I’m going to talk about money and kids in this article – something that crucial which sooner the better. It’s a priority to make fast and adequate action toward our kids about the art of money management. Before we go through this topic further on, let me share most thing we should know below:
1. Kids should be teach the knowledge of money – better start early.
2. Once kids learn on how the money work – they start or often shows an instinctive conservatism.
3. Seeds planted early bear fruit the same manner.
4. An allowance can be an effective teaching tool.
5. Teenagers and college-age kids have bigger responsibilities.
6. Even investing should be learned early.
Creates allowances for kids.
The most effective way to teach kids about money – pay them!!
Most people might argue this method but – the truth always bitter. Allowance is the best way to teach a child to handle financial responsibility. First of all – they have to know and old enough to count money. The key to a successful allowance is structuring it right from the outset.
Make it clear to your children what kinds of expenditures the money is for, and that they are expected to save some of it. Younger children – ages 7 to 10 – shouldn’t be held accountable for items like school lunch money as part of their allowances, but it’s not a bad idea for older kids and has the added benefit of fewer payments changing hands.
“Remember, allowance is supposed to be a teaching tool,” – “Negotiation skills are an important part of that, which they’re going to need for dealing effectively with friends, teachers and, eventually, their bosses.”
So instead of grimacing when your children hit you up for a raise, decide when the time is right and then engage them in fruitful negotiations. How long since the last raise? Will new expenditures be covered? What amount of the raise will be saved long-term for expenditures requiring your approval?
The most vexing decision on allowances is how much – a decision affected by personal values, family income and common sense. Don’t let your children influence the amount by saying what their friends are getting: Any normal child will bring in high figures.
Essence of saving and spending.
Your kid doesn’t like to save? Try the carrot – and then the stick.
One way to encourage your children to develop sound money discipline is to make savings a condition of their allowances. So try to account for this when deciding on a weekly or monthly figure.
This, of course, means setting a budget – and deciding what to do when children run afoul of their own guidelines.
One answer is to require them to save their allowances in locked boxes. But since this doesn’t teach restraint and you won’t always be around to oversee savings deposits, there are more instructive ways to make the point.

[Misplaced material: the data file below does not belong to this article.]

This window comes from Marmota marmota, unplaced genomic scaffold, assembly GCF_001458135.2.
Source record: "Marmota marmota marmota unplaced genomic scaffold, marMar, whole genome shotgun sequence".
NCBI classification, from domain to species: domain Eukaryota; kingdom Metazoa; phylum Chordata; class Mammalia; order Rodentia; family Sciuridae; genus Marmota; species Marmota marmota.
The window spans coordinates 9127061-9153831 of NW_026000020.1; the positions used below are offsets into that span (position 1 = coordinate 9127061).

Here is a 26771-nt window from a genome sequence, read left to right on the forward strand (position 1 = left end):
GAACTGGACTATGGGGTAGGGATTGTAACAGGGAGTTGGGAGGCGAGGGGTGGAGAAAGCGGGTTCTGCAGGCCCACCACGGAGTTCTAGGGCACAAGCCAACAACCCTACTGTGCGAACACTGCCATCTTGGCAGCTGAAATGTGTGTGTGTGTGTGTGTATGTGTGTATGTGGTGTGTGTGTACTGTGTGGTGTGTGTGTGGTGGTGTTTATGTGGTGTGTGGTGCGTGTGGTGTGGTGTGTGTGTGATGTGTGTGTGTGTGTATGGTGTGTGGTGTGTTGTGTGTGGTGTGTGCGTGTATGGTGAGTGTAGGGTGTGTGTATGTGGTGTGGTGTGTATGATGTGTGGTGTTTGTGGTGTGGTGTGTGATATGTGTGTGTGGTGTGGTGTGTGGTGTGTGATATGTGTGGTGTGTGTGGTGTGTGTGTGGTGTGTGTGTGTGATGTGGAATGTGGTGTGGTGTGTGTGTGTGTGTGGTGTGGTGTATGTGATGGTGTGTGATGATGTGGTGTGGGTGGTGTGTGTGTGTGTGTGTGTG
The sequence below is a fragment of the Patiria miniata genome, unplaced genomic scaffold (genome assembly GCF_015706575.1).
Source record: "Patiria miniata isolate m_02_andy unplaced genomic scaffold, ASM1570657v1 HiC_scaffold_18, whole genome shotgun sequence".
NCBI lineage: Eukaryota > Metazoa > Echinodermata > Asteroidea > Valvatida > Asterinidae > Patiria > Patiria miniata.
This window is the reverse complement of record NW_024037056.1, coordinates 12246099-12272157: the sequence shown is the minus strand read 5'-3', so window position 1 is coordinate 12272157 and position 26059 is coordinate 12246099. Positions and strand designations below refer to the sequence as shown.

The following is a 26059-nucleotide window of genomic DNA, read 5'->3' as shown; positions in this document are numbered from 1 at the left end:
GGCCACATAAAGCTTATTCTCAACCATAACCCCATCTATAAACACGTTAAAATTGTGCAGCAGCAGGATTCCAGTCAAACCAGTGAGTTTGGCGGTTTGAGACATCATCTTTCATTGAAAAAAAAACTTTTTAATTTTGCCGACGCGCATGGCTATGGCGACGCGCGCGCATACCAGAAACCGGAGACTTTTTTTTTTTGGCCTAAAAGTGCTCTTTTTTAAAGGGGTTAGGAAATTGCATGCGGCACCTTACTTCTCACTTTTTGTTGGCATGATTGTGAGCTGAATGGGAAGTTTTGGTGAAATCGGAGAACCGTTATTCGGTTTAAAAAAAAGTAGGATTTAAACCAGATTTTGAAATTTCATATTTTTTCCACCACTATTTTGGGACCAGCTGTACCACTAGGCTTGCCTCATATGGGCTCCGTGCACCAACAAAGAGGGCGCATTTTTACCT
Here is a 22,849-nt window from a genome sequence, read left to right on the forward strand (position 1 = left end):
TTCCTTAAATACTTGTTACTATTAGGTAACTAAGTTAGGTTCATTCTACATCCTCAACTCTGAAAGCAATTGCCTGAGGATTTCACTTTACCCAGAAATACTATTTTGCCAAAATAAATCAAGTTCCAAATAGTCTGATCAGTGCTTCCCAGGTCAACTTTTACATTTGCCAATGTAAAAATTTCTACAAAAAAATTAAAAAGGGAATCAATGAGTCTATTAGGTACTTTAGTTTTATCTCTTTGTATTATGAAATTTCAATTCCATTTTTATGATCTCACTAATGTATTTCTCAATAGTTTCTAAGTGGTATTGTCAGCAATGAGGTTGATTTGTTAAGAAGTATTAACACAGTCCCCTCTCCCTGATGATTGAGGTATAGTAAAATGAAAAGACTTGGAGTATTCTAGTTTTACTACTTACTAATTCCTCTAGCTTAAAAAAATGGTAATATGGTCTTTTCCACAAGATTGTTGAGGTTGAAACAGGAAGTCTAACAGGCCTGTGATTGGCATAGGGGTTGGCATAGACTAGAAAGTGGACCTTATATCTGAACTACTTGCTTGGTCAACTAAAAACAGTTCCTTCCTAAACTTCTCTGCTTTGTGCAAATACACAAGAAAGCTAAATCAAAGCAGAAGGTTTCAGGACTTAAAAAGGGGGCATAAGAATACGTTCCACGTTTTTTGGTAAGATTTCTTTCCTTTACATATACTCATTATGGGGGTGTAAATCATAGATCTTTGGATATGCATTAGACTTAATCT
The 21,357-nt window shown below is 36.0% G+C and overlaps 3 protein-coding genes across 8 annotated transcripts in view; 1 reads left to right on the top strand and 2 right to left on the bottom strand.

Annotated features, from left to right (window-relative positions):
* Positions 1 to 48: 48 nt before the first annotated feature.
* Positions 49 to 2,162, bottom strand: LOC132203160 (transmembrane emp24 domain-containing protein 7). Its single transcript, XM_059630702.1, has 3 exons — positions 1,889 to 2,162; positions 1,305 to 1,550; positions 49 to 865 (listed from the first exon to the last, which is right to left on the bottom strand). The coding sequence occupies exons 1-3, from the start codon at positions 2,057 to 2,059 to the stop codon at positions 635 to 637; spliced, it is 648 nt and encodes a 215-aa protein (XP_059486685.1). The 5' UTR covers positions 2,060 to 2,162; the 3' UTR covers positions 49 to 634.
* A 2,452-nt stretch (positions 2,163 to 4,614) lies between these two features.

Remind them of these goals to keep them from straying.
The best way to encourage sound spending habits is to exhibit them. When planning a trip to the grocery or discount store, get your children involved in making a judicious list and sticking to it. This will teach them to avoid the bane of all savers: impulse buying.
The time have come – teach them about Credit
With credit-card offers coming as fast as keg party invites, college freshmen need some guidance.
Initially, keep it simple, avoiding frills and extras like overdraft protection; they need to experience the reality of bounced checks to understand record-keeping responsibilities.
Many college freshmen today have credit cards, and if your kid is to be one of them, then this, too, has a learning curve that is best experienced under your tutelage.
Before your kids acquire their credit cards, they’ll need a lesson in how to use plastic responsibly. Point out that this is where most individuals’ finances go seriously awry, and illustrate your point with interest tables that show the damage that 18% annual interest, compounded over the years, can do to their savings potential.
Also, tell them that credit is a privilege, not a right, and that if they abuse it, they will lose their ability to get more.
Advance marking – they must know about Investing
After teaching your children the hard lessons, show them the rewards of self-control.
Once your teenagers get a grip on credit, introduce them to the flip side: investing. After all, that’s when they extend the credit and collect the interest.
Since your teens may have too much money collecting no interest in a checking account, the best way to start is with a money-market account on which they can write a few checks.
From there, introduce them to simple, set-term investments like savings bonds and certificates of deposit. Though returns from these will be meager given the current financial downturn, they serve an important lesson and will build their confidence about investing. Then move further with appropriate approach.
p/s: I’ve been teaching all this thing late in my 20, but the effect was great that I’m glad to learn it – going to share with my children one day – and I’ll make it in their early days.Anyway, that it from me for know – Daaaaaaaaaa